Latest F1 news in brief – Sunday

  • Smooth nose may be McLaren's downfall

    De Villota thanks fans in hand-written note

  • Hembery defends Pirelli after latest criticism
  • Vettel plays down anger after Webber incident
  • No German arrest as Ecclestone skips Hockenheim
  • Domenicali plays down 'normal' Webber talks
  • Now Button doubts McLaren's smooth-nose approach
  • F1 'undoubtedly better' than my era – Hakkinen
  • Grosjean's father explains why Swiss-born son is French

De Villota thanks fans in hand-written note
(GMM) Injured Marussia test driver Maria de Villota has hand-written a note of thanks to her supporters.

News of the short letter, which was hand-written in Spanish and published by sports newspapers, came after it emerged the 32-year-old has finally returned to her native Spain after 17 days in a British hospital.

Diario Sport said de Villota was immediately checked into a Madrid hospital upon arrival by plane.

"Maria gets better every minute and we hope that if things continue as they are, she can go home next week," her father and former F1 driver Emilio de Villota is quoted as saying.

The hand-written letter can be seen at:

Hembery defends Pirelli after latest criticism
(GMM) Paul Hembery insists that ongoing criticism of Pirelli's contribution to formula one is not justified.

Michael Schumacher reinvigorated the debate about the Italian marque's product last week, admitting that he would like to see another supplier enter F1 "because then we would have decent tires".

"This is apparently the theme of the week," Pirelli motor sport director Hembery told the Austrian newspaper Kleine Zeitung.

"The rule is that there is only one manufacturer, If it was to change, we would have to evaluate our efforts anew.

"In the end I think it's about safety, which is a very, very important factor for us. It has to be said that the safety of the tires in formula one is no longer a problem."

Hembery is undoubtedly referring to 2005, when during the last 'tire war' Michelin had to controversially pull out of the US grand prix.

He insists Pirelli is happy with how its F1 campaign is going.

"Of course," said the Briton. "We've seen an exciting first half of the season, with lots of winners and we've certainly contributed to that.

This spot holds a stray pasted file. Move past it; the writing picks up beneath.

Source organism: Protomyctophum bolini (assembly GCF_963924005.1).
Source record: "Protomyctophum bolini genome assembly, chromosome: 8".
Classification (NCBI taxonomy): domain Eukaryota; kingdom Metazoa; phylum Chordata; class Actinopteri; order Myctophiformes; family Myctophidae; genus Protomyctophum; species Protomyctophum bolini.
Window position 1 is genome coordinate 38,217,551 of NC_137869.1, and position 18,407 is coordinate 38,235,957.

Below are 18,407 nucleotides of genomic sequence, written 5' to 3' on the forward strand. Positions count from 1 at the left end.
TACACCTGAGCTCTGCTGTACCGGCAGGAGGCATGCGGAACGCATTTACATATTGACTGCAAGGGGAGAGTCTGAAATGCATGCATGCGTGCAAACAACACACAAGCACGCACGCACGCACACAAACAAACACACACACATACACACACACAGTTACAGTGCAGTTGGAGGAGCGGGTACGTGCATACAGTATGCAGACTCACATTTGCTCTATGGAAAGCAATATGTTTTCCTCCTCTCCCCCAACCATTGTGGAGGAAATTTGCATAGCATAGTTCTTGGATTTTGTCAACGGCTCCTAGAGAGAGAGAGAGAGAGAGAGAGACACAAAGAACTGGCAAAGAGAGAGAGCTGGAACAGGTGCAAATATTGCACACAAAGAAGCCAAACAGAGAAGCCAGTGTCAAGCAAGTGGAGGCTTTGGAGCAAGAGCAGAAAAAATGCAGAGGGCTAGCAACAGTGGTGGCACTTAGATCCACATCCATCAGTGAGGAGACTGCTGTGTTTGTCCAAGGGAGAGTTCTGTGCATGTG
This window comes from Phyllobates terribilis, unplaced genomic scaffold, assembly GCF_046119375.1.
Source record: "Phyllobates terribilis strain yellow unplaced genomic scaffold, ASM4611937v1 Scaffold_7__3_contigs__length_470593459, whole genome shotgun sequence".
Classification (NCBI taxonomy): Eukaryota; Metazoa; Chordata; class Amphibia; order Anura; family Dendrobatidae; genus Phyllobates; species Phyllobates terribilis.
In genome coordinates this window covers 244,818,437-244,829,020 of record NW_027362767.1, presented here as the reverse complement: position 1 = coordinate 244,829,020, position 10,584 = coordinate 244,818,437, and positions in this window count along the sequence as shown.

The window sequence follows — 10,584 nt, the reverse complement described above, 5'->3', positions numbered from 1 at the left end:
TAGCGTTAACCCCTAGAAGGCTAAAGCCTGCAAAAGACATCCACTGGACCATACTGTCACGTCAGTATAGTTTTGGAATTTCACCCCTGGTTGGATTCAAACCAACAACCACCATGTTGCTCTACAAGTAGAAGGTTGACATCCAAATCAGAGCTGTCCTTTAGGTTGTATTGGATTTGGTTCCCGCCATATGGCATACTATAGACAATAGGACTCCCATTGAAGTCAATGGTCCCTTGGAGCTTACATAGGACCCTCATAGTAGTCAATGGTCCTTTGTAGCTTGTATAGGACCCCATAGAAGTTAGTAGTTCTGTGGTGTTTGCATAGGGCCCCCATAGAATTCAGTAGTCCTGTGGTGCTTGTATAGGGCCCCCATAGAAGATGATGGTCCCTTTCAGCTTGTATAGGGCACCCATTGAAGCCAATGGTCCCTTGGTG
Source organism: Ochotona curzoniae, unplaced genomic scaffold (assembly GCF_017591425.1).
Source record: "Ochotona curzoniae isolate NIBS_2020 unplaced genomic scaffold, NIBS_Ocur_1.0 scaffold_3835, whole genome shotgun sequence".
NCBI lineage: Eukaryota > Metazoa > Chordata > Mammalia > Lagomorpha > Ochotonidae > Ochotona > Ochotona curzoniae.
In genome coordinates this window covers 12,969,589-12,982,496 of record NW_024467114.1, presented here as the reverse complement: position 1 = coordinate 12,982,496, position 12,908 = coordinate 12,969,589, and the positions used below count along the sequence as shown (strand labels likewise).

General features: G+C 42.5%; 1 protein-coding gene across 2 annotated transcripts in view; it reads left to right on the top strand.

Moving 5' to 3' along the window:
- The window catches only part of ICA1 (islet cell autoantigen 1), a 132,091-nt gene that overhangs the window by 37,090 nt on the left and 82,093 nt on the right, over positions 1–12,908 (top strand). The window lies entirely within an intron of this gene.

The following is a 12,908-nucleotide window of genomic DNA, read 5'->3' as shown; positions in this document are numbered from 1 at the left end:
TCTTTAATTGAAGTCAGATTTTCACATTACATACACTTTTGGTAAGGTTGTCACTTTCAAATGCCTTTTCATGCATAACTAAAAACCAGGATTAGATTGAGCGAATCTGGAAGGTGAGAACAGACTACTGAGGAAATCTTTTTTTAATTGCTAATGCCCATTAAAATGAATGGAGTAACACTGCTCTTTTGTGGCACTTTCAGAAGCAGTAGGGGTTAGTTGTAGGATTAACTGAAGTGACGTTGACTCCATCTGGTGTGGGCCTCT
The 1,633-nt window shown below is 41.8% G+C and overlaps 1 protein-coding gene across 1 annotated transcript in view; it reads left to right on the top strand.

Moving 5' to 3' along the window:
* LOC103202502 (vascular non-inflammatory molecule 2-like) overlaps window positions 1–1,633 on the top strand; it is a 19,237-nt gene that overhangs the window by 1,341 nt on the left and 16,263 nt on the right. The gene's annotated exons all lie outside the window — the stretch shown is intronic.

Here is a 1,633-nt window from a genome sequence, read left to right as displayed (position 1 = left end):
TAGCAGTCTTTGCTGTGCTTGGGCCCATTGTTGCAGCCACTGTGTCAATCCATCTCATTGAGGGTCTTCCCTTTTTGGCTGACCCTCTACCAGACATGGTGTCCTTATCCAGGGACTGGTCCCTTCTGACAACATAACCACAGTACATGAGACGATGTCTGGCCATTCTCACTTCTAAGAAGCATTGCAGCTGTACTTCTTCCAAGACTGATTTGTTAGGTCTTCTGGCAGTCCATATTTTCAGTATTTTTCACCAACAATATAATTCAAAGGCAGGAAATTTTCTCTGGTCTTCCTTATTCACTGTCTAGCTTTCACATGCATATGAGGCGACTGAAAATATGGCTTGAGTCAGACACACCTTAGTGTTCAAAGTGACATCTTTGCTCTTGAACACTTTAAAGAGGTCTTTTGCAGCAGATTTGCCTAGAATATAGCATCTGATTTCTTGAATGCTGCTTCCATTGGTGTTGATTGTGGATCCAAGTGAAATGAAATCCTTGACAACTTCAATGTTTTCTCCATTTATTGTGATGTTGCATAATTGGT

"Formula one is more entertaining than ever before. So why shouldn't we be satisfied?"

Hembery insists it is not right to say Pirelli has been roundly criticized.

"There is a difference between what we read in the media and what we hear in the technical meetings with the teams," he said.

"Yes, it has become a challenge for everyone – for the engineers and for the drivers – to get the most out of it (the tires). But it's the same task for everyone.

"We built the tires that formula one wanted, and in this sense we did a good job. As a fan I would be very enthusiastic about F1 in 2012," he said.

But, given that tire makers presumably enter F1 to promote their brand, isn't Pirelli worried that potential customers could come to associate the name with heavily-degrading tires that make car handling difficult?

"No, I don't agree," said Hembery.

"Our job, like the rest of formula one, is to entertain the fans. But that was not always so — there have been many boring races (in the past).

"Now it's more exciting than ever. We are in competition with football, with the Olympics, with every other sport, and only with an exciting formula one can we entertain the fans."

Vettel plays down anger after Webber incident
(GMM) Sebastian Vettel has played down the moment on Saturday when he waved his hands angrily at teammate Mark Webber.

With Webber staying put at Red Bull next year, German Vettel insisted last week that the pair – despite clashing memorably during their last title battle in 2010 – actually share a healthy mutual respect.